Giving Compass' Take:

• Amanda Fischer explains that early research shows that small businesses in the areas hit hardest by COVID-19 were not the primary beneficiaries of the Paycheck Protection Program.

• What role can donors play in filling the gaps left by the Paycheck Protection Program? How can future efforts be shaped by the learnings from this program so that they better serve those with the greatest need? 

• Learn about supporting workers during COVID-19

As policymakers consider how to keep the U.S. economy stable while efforts to control the public health crisis continue, it is useful to evaluate the early research on the efficacy of the Paycheck Protection Program—most notably, whether the money went to the hardest-hit areas, encouraged firms to keep employees on payroll, and kept small businesses from going bankrupt. It is unlikely that any businesses—and particularly, small businesses—will be able to return to normal anytime soon, and the early evidence suggests that the Paycheck Protection Program is struggling to meet its intended goals. Examining what we know about the program can provide a roadmap on how to deploy aid to American small businesses moving forward. Here’s what the early research says:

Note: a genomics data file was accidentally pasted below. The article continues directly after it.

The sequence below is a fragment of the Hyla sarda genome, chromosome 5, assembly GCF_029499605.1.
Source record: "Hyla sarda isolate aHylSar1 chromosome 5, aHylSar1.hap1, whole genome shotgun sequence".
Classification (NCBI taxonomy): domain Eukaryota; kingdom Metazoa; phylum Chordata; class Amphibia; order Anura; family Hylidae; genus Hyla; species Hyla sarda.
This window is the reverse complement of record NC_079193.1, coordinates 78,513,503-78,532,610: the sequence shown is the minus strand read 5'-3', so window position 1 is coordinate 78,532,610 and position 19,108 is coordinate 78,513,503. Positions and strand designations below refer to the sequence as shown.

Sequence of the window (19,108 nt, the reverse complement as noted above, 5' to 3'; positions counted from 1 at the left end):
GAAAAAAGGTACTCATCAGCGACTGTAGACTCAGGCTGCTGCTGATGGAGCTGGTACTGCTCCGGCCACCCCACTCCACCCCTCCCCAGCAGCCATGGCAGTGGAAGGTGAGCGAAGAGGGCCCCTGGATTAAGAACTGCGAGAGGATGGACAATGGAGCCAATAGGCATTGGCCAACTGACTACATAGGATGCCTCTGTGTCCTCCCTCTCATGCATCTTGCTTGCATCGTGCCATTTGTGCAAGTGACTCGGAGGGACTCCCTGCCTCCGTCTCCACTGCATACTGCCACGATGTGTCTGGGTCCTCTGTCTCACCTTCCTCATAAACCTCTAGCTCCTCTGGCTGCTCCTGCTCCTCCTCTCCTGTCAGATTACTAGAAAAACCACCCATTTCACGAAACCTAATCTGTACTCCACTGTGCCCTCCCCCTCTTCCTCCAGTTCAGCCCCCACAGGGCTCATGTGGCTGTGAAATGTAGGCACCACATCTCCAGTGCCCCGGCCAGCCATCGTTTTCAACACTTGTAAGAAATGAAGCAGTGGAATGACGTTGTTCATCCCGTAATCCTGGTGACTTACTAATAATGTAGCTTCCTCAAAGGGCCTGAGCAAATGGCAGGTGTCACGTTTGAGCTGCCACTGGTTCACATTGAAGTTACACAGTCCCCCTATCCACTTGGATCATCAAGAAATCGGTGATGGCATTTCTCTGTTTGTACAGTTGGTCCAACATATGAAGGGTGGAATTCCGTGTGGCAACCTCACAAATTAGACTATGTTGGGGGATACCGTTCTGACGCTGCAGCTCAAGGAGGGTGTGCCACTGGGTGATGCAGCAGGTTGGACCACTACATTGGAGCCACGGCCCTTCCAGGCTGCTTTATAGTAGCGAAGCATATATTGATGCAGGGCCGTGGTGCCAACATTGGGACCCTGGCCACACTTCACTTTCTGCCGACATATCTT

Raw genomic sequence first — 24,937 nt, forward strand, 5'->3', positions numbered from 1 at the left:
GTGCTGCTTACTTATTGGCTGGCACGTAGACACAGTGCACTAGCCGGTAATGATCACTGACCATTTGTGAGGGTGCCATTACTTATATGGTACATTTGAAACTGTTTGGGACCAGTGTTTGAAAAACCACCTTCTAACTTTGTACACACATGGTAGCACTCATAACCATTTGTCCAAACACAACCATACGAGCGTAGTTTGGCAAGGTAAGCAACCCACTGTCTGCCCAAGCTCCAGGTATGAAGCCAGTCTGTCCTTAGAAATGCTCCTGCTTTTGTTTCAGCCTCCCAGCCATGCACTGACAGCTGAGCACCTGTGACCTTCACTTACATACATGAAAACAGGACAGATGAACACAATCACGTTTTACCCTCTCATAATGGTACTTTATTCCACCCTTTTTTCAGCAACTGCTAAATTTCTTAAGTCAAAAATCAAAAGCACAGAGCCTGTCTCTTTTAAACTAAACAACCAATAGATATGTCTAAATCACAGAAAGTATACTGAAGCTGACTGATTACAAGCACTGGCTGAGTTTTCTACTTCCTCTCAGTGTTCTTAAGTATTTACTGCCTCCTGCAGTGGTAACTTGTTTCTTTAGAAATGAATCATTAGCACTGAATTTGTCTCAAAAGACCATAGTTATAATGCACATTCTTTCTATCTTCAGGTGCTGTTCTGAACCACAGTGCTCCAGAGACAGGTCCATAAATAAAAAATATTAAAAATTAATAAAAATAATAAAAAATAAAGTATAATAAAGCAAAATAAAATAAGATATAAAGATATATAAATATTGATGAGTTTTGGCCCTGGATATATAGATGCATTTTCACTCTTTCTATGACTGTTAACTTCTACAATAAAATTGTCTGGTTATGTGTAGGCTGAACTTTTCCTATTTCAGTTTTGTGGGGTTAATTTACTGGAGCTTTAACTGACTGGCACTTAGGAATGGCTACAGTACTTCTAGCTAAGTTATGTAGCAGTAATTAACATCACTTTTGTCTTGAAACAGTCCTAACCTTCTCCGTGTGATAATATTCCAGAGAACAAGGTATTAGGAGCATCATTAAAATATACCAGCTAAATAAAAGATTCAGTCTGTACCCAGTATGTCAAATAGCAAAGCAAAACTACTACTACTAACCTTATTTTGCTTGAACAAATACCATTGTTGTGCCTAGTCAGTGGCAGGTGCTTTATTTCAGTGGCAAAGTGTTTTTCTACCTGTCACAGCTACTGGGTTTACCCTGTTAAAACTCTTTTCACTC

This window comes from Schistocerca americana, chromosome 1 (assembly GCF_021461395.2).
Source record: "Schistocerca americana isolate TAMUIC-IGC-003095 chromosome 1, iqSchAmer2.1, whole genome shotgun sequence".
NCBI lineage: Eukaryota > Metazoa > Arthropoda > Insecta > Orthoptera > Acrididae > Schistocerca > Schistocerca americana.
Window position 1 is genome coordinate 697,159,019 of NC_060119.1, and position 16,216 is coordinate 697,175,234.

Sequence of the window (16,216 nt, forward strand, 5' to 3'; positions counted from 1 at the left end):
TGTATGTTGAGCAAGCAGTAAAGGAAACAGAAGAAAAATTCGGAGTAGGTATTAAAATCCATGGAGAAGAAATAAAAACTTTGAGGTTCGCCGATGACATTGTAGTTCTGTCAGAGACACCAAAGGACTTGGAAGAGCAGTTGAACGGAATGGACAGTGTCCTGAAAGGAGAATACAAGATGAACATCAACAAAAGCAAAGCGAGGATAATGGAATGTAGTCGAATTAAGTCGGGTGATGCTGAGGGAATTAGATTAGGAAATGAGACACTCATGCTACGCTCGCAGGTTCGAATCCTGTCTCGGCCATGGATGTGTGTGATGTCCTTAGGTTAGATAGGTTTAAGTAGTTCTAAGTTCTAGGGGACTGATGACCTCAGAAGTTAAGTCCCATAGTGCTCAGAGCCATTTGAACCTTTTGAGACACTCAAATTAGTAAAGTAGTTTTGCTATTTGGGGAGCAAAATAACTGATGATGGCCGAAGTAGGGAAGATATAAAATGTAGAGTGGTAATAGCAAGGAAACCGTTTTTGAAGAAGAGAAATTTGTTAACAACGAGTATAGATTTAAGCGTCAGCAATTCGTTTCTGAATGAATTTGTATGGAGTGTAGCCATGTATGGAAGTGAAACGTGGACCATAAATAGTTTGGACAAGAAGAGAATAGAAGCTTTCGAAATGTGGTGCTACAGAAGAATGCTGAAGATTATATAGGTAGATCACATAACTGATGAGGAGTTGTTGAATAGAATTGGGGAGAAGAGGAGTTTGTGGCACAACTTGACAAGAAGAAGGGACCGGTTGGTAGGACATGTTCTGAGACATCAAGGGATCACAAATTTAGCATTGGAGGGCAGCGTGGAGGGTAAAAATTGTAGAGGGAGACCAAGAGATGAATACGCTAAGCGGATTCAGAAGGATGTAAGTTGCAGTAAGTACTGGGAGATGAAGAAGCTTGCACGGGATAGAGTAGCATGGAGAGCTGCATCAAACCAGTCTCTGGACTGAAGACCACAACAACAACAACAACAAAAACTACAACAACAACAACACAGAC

• The Paycheck Protection Program did not generally go to small businesses in the areas hit hardest by the pandemic in terms of coronavirus infection rates and COVID-19 deaths, social distancing measures imposed, or declines in employment.
  • For those businesses that received Paycheck Protection Program loans, the funding did not have a statistically significant impact on preventing avoidable layoffs among employees.
  • Financial institution composition had a large effect on how many loans an area received.
  • There exist significant gaps in our understanding of how Paycheck Protection Program funding served Black- and Latinx-owned small businesses.

In short, it appears that the Paycheck Protection Program was a successful liquidity backstop for firms that may have needed marginal help meeting payroll during the worst of the mandatory lockdowns, but it did not prevent layoffs.

Read the full article about the Paycheck Protection Program by Amanda Fischer at Equitable Growth.